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Right-to-Lifers Endorse Thompson -- Cynically | The Nation

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John Nichols

John Nichols

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Right-to-Lifers Endorse Thompson -- Cynically

The most cynical group currently operating on the American political stage, the National Right to Life Committee has endorsed the most cynical man to seek the presidency in recent memory, Fred Thompson, for the Republican nomination.

It is a perfect match, although not one that can be said to have been "made in Heaven." After all, what brings the National Right to Life Committee and Fred Thompson together is the fact that both the interest group and the candidate have sold their souls to the highest bidder.

National Right to Life gave its blessing to Thompson despite the fact that he has been open during the course of the current campaign about the fact that he does not support what has historically been the highest stated priority of the organization: enactment of a constitutional amendment to ban abortion.

Thompson's an advocate for leaving the issue to the states, which would create a patchwork quilt model where some parts of the country would respect the right of women to make decisions regarding their own bodies while others would not. That's a dramatically more liberal stance than had been traditionally tolerated by anti-abortion activists, and that is supported by a number of Thompson's fellow contenders for the 2008 Republican nod.

This begs the question: Why Thompson?

It is true that the National Right to Life Committee was not going to endorse former New York Mayor Rudy Giuliani, who historically has been every bit as pro-choice as Democratic front-runner Hillary Clinton. It is equally true that former Massachusetts Governor Mitt Romney, while he may now oppose abortion, used to be an even more articulate advocate for the pro-choice position than Giuliani or Clinton. And is surely true that, while Arizona Senator John McCain may have a 100-percent record of opposing abortion, has had his fights with the group over campaign-finance issues and electoral tactics.

But why didn't National Right to Life endorse former Arkansas Governor Mike Huckabee, a rising star in the Republican race who has been a consistent social conservative and who is actually running stronger than Thompson in a number of early primary and caucus states? After all, while Thompson rejects the constitutional amendment, Huckabee declares at the top of his campaign website: "I support and have always supported passage of a constitutional amendment to protect the right to life. My convictions regarding the sanctity of life have always been clear and consistent, without equivocation or wavering. I believe that Roe v. Wade should be over-turned."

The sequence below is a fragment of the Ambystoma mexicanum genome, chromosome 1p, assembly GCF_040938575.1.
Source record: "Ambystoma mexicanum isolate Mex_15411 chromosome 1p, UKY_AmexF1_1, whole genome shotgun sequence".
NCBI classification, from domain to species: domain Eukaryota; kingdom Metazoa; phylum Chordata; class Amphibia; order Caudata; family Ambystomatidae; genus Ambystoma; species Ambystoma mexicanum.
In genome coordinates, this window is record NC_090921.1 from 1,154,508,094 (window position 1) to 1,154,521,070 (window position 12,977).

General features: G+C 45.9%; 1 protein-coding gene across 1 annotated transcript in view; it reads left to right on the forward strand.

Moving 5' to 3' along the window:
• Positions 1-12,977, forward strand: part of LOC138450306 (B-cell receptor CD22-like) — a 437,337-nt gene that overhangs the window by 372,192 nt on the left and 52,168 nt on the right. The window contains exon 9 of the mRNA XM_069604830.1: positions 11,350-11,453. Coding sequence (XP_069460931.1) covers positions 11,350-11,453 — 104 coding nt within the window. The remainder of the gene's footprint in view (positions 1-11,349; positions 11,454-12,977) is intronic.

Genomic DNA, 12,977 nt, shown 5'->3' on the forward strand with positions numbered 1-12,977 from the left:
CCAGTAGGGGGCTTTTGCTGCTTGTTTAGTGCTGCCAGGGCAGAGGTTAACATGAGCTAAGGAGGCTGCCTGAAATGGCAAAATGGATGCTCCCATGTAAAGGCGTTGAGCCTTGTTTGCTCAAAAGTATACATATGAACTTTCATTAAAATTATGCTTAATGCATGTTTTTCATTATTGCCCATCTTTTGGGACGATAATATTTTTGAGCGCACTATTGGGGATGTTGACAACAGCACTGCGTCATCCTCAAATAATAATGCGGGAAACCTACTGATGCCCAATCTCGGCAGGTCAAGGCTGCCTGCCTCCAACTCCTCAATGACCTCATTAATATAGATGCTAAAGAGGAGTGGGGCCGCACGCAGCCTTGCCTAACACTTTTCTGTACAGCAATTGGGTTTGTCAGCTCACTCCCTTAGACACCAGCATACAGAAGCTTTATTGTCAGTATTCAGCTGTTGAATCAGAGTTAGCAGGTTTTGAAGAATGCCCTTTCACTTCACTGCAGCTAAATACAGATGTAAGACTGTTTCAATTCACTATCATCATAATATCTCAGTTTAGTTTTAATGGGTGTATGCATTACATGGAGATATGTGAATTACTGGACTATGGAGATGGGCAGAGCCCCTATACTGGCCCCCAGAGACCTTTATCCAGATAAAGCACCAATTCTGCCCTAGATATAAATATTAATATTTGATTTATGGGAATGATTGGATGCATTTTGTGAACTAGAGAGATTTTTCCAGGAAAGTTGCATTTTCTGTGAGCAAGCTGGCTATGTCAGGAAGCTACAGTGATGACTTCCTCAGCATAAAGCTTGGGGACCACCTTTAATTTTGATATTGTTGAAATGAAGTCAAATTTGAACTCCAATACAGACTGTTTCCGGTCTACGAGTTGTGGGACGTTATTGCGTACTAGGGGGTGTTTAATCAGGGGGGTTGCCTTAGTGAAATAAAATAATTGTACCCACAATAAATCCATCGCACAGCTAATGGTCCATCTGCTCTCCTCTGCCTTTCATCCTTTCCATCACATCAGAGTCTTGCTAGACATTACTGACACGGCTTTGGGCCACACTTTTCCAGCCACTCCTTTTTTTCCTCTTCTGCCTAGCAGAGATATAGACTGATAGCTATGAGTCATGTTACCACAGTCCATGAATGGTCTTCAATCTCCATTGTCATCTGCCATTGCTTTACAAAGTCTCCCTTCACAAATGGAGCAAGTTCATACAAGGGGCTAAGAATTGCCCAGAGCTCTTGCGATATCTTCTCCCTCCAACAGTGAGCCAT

There is an answer, but it has nothing to do with the abortion debate.

The National Right to Life Committee is no longer best known in Washington as a social-issue group. Rather, the committee is best known as an organization that is in the forefront of opposing campaign finance reform and other moves that might limit the its ability and the ability of organizations like it to use corporate special-interest money for political purposes -- and, of course, to maintain lavish offices in the tonier sections of Washington.

With aggressive lobbying on Capitol Hill, lawsuits at the federal and state levels and grassroots organizing around the country to oppose campaign finance reforms, the National Right to Life Committee has made itself the primary defender of corporate influence in politics.

As such, Mike Huckabee was unacceptable as a contender for the National Right to Life Committee endorsement.

Huckabee is a social conservative, but he's an economic populist. A relatively honest player who is sincere in his beliefs, the former governor of Arkansas argues that it is impossible to talk about "family values" without addressing the threat to American families posed by economic and trade policies that leave working people entirely at the mercy of multinational corporations.

While he's no Ralph Nader, Huckabee's arguments on behalf of corporate responsibility have earned him some surprising support. For instance, the Machinists union has endorsed his candidacy for the Republican nomination.

But it has also earned Huckabee some powerful enemies. The corporation-linked Club for Growth has been attacking the one Republican candidate who might reasonably be described as Reaganesque.

In contrast, Fred Thompson is taking no hits from business-linked interests.

While Thompson may have had lobbying ties to Planned Parenthood, which advocates for abortion rights and in some regions actually provides access to the procedure, the former senator from Tennessee is a 100 percenter when it comes to serving the interests of major corporations. And that's what concerns National Right to Life these days. The group is part of a Washington-based alliance to advance corporate interests by using social-issue appeals to convince working-class voters to oppose their economic interests.

Thus, Fred Thompson got the National Right to Life endorsement instead of the more consistently socially-conservative Mike Huckabee because Thompson is the more consistently pro-corporate candidate.

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